PEOPLE 263 – MODERN LIFE (MONO)

 

 

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Modern Life, in a time-poor, Western society that is dependent upon – and indeed, craves – ever more complex technology, while being overrun with images, information, statistics, stress, competitiveness and data, lots and lots of data.

And do I make this post as a Totally Innocent Soul, one untainted by and unassociated with all this burgeoning modernity?  Well, hardly, as here I am adding yet another image to the ever swirling, ever churning, global mix, while having spent much of my life creating and analysing vast amounts of statistics, data and information. 

OK, my “career” (I use that word cautiously) kept the wolf from the door but, increasingly, I think maybe that’s something said in defence of many things that are not, ultimately, in the best interests of either ourselves, our wildlife or our planet.  Maybe we are all helping create a wolf that, one day, will be totally out of control and unstoppable.

Click onto the image to open a larger version in a separate window, and click onto the larger image to further enlarge it – recommended.

Technique: X-T2 with 55-200 Fujinon lens at 305mm (equiv); 800 ISO; Lightroom, including the Velvia/Vivid film simulation; Silver Efex Pro 2, starting at the High Contrast Red Filter preset; St Augustine’s Parade, central Bristol; 21 Apr 2017.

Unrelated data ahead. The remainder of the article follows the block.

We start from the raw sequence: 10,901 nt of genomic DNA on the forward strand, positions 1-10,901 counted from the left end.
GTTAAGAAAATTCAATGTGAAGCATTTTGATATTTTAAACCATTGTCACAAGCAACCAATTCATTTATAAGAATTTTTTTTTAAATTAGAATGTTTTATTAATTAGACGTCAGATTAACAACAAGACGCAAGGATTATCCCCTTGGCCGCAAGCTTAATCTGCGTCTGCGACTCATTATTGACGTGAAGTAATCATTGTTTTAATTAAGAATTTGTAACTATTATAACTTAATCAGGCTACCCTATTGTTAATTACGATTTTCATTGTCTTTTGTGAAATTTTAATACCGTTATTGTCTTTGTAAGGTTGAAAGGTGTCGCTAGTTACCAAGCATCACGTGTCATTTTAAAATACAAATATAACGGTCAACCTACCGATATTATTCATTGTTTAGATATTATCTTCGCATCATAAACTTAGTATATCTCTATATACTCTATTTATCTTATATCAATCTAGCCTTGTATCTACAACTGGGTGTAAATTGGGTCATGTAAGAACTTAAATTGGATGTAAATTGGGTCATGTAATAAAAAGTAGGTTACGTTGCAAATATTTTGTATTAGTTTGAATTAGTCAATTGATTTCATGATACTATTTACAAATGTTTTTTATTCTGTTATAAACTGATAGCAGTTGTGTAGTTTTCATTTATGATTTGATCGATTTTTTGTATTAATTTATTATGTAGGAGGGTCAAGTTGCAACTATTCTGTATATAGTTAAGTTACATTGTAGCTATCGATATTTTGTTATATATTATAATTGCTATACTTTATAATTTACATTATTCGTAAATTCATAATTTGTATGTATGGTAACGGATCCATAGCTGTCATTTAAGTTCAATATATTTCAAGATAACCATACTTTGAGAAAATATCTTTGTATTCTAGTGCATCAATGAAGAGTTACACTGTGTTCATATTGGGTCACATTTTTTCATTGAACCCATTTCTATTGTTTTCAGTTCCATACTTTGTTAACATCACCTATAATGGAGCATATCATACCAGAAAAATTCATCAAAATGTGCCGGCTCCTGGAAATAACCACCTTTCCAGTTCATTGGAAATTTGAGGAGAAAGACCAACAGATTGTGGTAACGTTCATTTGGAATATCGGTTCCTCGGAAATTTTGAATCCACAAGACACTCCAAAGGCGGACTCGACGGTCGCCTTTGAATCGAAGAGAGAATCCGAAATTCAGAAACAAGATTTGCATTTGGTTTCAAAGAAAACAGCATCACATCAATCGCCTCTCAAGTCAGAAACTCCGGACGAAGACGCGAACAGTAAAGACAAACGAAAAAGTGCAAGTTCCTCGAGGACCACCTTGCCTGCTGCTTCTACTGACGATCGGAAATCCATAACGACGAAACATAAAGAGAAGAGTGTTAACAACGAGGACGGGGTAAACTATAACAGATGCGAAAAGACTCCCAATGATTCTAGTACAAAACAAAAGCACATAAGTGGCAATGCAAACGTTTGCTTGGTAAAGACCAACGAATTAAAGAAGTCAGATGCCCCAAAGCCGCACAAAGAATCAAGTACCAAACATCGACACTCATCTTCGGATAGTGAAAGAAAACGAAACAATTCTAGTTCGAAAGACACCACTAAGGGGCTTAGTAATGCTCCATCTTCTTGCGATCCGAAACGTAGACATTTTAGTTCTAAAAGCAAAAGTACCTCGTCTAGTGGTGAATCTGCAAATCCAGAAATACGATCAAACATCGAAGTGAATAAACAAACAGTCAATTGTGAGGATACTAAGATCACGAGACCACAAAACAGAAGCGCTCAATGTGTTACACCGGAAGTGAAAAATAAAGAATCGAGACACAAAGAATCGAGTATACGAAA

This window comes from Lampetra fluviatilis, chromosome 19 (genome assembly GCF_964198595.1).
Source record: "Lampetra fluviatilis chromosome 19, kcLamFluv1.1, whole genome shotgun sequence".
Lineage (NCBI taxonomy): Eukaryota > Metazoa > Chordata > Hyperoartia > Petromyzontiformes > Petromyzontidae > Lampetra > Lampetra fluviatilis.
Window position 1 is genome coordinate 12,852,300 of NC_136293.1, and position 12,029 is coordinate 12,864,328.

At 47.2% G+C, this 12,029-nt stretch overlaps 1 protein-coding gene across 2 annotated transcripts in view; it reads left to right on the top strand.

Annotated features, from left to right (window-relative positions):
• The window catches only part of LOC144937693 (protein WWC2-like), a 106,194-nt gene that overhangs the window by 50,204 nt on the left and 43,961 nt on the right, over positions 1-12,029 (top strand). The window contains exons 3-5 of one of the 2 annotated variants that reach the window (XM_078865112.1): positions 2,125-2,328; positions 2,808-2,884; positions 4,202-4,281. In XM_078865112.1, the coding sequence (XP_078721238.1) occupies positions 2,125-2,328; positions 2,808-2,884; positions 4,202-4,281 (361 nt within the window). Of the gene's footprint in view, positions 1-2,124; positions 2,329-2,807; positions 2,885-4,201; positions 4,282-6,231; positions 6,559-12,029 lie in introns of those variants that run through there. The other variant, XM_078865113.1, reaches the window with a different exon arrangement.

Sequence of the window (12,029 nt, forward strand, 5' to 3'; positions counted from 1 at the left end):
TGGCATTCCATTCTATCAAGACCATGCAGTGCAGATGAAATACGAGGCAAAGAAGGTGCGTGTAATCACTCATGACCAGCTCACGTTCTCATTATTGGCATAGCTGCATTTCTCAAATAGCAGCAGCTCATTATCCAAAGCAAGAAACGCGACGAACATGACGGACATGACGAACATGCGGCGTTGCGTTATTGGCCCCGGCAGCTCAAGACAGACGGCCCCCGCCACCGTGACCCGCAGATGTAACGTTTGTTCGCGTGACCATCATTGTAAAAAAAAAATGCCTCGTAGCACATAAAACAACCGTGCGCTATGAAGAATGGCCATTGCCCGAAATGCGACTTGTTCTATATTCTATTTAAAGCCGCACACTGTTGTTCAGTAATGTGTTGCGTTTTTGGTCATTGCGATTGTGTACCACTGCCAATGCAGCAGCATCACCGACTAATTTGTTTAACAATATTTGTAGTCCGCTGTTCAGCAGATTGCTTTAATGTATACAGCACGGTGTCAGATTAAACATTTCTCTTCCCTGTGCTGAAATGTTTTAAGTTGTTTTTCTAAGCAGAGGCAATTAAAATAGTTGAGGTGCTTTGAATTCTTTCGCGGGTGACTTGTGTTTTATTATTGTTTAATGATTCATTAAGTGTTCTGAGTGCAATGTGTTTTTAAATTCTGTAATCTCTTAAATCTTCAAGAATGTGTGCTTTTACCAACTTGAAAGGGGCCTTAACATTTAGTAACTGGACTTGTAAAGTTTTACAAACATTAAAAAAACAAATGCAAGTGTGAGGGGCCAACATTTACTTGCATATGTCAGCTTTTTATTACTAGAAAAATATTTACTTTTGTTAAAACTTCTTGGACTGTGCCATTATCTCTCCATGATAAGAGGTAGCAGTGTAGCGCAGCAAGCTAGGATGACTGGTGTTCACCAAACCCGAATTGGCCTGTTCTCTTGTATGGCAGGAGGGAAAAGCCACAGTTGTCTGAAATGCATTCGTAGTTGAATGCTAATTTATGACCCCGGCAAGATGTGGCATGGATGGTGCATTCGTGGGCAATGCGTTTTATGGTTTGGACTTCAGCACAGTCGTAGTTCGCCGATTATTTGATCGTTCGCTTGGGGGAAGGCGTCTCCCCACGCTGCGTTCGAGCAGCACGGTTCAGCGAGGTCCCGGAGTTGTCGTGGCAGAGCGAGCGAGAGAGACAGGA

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About Adrian Lewis
Photographer working in monochrome, colour and combinations of the two - with a great liking for all sorts of images, including Minimalism, landscapes, abstracts, soft colour, people, movement, nature - I like to be adventurous in my photography, trying new ideas and working in many genres. And I'm fond of Full English Breakfasts and Duvel golden ale, though not necessarily together.

14 Responses to PEOPLE 263 – MODERN LIFE (MONO)

  1. bluebrightly says:

    I’m with you on paragraph three, and also lately doubting some of the personal value of working for a living – at least to the degree that it produced stress. Stress on the planet, stress on me. There was significant benefit to people at least, emotionally. Things feel better now though, to me, and I think to you. It’s interesting that you are finding people going to work to be an intriguing subject at this time in your life, no? This is a very strong image! I like the way he’s bracketed by numbers, and of course, his expression is priceless.

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    • Adrian Lewis says:

      Yes, no doubt about that, work can produce stress, due to overwork of course, but also caused by that truly wonderful entity, office politics. Oh yes, I prefer this more easy going life – I read somewhere that retirement gives us our lives back, and I think that very true. Yes, I suppose that it is interesting that I should have latched onto photographing the rush hour. The proximity of a mouthwatering bakery may have helped ( 🙂 !!!!!), but I suppose that it may be another facet of this standing back and taking a good look at the work phenomenon overall – one result of which is the conviction that two days off and five days on, with a life to lead in the process, is quite a punishing schedule.